The best thing I can say about director David Ayer’s “Suicide Squad” is it’s a film that started with the best of intentions. All you have to do is look at the cast. The impressive lineup boasts multiple Oscar winners.
Unfortunately, what started as a great concept on paper turned into a train wreck. Usually, this is the point where I’d provide a brief synopsis of the film. Honestly, I don’t want to torture you or waste your time, so lets just say it’s about a group of bad guys who, because the government sees them as expendable, are “recruited” and forced to take out a bad guy.
If that sounds okay to you, well then thank you. It took a lot of time and effort to condense the mess of a “plot” into one clear condensed sentence. Honestly, the premise isn’t the problem, it’s the execution that gets extremely messy.
The film seems to start in the middle. Our major baddies–Harley Quinn (Margot Robbie) and Deadshot (Will Smith)–are already behind bars. What follows is a hot mess of video game style stats reintroducing Quinn and Deadshot along with nearly the rest of the gang. The montage includes fun facts and other details you don’t have time to read. What makes it more confusing, there are some squad members who were apparently an afterthought. Poor Slipknot (Adam Beach) shows up out of nowhere only to meet his maker less than a few minutes later.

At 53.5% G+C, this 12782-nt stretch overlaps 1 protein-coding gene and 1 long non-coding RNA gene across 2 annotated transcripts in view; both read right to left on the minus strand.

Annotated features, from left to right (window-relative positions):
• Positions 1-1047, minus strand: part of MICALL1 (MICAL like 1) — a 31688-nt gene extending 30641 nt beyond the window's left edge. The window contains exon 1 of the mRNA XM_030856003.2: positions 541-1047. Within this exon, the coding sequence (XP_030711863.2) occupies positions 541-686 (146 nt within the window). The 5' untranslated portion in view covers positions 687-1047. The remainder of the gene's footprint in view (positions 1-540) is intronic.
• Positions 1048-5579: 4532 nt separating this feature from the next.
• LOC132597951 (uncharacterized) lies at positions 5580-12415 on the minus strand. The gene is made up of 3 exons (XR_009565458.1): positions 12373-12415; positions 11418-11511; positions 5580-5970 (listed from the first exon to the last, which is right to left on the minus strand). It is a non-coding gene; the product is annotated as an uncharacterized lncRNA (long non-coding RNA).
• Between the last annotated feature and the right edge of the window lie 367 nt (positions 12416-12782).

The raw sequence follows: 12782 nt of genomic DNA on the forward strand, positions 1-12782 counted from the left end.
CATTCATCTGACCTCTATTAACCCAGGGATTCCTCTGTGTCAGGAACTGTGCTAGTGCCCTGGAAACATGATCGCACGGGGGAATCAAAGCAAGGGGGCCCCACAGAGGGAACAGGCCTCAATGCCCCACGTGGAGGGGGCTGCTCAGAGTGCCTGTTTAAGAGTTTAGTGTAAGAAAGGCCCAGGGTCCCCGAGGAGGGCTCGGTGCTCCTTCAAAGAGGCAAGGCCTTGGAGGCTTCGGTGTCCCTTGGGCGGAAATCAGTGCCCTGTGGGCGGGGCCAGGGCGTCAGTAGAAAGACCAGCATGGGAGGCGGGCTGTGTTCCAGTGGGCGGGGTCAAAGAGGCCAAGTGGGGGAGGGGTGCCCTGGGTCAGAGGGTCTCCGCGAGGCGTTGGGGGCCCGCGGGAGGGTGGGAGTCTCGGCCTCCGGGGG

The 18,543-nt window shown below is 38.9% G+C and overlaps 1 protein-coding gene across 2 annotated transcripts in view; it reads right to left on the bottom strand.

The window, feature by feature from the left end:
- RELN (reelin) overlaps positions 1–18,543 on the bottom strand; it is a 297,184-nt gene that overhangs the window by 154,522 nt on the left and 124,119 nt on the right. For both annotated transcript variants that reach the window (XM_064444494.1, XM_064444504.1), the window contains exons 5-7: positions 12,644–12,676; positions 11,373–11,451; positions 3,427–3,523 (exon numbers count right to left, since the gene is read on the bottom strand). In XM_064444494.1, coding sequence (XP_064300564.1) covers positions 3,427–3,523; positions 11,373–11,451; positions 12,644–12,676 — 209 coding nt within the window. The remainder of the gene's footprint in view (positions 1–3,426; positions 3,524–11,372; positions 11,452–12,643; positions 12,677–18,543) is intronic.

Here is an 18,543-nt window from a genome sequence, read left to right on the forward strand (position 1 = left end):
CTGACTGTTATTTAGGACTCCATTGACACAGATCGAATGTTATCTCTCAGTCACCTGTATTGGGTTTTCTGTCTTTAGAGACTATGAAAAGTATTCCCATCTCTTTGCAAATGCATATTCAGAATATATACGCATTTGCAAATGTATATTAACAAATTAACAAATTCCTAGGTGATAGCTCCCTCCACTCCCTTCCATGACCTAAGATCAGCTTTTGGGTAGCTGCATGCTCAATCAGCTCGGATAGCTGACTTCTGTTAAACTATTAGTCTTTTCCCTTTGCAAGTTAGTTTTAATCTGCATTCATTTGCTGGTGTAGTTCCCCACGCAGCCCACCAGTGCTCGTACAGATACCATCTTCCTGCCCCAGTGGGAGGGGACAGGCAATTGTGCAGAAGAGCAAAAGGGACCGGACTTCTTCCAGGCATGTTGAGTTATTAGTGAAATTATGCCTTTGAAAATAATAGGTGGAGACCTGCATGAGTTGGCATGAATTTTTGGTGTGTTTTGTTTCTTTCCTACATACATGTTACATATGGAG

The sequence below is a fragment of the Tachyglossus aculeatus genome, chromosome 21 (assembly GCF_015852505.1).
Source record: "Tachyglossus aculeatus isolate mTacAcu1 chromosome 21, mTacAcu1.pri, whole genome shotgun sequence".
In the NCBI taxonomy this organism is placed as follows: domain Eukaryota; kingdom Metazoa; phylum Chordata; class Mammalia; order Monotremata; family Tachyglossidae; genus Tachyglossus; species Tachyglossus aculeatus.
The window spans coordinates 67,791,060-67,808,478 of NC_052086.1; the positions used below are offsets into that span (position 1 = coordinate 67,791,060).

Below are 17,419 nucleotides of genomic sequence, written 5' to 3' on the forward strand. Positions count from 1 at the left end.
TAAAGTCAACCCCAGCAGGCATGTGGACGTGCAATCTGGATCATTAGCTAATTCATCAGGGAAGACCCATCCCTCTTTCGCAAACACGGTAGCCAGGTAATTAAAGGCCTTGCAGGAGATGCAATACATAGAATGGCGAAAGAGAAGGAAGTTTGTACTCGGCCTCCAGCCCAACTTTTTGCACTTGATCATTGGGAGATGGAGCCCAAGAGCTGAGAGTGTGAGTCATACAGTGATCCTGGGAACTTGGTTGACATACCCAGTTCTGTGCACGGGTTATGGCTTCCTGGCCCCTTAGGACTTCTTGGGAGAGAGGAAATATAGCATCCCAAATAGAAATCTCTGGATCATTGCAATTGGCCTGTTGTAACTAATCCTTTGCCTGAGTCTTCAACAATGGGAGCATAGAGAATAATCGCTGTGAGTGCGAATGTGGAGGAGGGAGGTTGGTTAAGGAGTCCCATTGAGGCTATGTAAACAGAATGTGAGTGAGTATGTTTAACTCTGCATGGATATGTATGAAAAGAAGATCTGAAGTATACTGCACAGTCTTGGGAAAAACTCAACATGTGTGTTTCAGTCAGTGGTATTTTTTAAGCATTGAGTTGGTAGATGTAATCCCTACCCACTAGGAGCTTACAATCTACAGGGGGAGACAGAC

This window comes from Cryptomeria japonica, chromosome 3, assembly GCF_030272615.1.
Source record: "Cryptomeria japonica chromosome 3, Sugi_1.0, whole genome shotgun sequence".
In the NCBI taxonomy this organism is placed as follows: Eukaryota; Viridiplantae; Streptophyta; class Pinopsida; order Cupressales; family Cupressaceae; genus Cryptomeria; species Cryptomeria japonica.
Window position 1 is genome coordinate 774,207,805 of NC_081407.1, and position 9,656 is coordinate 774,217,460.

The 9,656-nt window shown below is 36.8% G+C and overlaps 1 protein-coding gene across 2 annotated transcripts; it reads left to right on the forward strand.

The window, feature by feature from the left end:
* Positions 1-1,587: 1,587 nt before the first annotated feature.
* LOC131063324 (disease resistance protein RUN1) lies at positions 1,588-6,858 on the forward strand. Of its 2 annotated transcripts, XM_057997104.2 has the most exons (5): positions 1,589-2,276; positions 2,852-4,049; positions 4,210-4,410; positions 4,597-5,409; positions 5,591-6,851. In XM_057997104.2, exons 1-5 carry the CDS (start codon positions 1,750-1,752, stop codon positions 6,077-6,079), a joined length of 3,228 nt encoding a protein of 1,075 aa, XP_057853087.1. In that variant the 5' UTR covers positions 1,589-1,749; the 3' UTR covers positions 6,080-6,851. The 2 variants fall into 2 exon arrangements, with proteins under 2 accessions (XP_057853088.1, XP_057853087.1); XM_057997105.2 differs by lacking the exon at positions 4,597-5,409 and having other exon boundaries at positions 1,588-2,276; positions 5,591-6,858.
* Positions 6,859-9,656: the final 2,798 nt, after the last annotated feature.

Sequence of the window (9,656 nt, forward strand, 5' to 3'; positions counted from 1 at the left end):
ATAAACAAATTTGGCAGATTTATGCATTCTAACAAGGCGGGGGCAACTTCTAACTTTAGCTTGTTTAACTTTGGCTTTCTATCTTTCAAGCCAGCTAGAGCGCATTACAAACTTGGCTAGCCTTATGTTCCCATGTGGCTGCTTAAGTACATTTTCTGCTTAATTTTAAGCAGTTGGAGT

At this point, you’re probably thinking, I thought the Joker (Jared Leto) was in this film, and he is, barely. Not that the Joker needs to be the star of the show, but his small side story has so many holes, and burning questions, you have to assume he once played a much bigger role.
The one thing this wreck of a film has going for it is its cast, and every single star in the film is stellar. Margot Robbie, in particular, as the delightfully deranged Harley Quinn is phenomenal. In fact, I would go and see a movie that centered on her character. Even Jared Leto, during his very brief appearances, is a Joker I wouldn’t mind seeing again…and probably will.
The problem is the film lacks focus. With so many amazing performances, they forgot to create a plot that ties them all together, which really is a shame. These characters and the DC Universe deserved a much better film.
…just for fun: